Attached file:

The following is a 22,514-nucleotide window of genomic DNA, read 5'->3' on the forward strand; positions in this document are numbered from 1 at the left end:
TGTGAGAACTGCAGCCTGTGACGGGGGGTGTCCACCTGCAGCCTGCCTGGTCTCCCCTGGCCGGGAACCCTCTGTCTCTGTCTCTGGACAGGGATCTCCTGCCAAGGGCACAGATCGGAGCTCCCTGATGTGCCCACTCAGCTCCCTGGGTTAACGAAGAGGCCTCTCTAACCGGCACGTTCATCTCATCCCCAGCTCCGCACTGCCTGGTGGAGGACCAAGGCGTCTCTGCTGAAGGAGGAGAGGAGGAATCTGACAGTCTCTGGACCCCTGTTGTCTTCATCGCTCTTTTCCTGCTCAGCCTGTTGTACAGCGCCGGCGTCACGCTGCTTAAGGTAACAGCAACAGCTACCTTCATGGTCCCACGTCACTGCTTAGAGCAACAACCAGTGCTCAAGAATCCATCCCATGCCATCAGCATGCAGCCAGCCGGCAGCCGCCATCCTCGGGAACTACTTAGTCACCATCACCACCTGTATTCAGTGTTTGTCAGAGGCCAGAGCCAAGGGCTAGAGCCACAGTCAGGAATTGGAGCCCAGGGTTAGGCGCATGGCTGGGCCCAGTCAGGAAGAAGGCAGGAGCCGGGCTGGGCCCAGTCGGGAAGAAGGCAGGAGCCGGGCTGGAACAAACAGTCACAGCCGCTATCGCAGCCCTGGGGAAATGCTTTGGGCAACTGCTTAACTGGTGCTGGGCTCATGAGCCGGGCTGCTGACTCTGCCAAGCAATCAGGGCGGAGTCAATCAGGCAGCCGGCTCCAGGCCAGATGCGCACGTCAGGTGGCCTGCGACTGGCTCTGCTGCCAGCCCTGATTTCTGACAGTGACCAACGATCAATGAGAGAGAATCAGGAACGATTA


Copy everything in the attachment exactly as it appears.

The following is a 22,514-nucleotide window of genomic DNA, read 5'->3' on the forward strand; positions in this document are numbered from 1 at the left end:
TGTGAGAACTGCAGCCTGTGACGGGGGGTGTCCACCTGCAGCCTGCCTGGTCTCCCCTGGCCGGGAACCCTCTGTCTCTGTCTCTGGACAGGGATCTCCTGCCAAGGGCACAGATCGGAGCTCCCTGATGTGCCCACTCAGCTCCCTGGGTTAACGAAGAGGCCTCTCTAACCGGCACGTTCATCTCATCCCCAGCTCCGCACTGCCTGGTGGAGGACCAAGGCGTCTCTGCTGAAGGAGGAGAGGAGGAATCTGACAGTCTCTGGACCCCTGTTGTCTTCATCGCTCTTTTCCTGCTCAGCCTGTTGTACAGCGCCGGCGTCACGCTGCTTAAGGTAACAGCAACAGCTACCTTCATGGTCCCACGTCACTGCTTAGAGCAACAACCAGTGCTCAAGAATCCATCCCATGCCATCAGCATGCAGCCAGCCGGCAGCCGCCATCCTCGGGAACTACTTAGTCACCATCACCACCTGTATTCAGTGTTTGTCAGAGGCCAGAGCCAAGGGCTAGAGCCACAGTCAGGAATTGGAGCCCAGGGTTAGGCGCATGGCTGGGCCCAGTCAGGAAGAAGGCAGGAGCCGGGCTGGGCCCAGTCGGGAAGAAGGCAGGAGCCGGGCTGGAACAAACAGTCACAGCCGCTATCGCAGCCCTGGGGAAATGCTTTGGGCAACTGCTTAACTGGTGCTGGGCTCATGAGCCGGGCTGCTGACTCTGCCAAGCAATCAGGGCGGAGTCAATCAGGCAGCCGGCTCCAGGCCAGATGCGCACGTCAGGTGGCCTGCGACTGGCTCTGCTGCCAGCCCTGATTTCTGACAGTGACCAACGATCAATGAGAGAGAATCAGGAACGATTA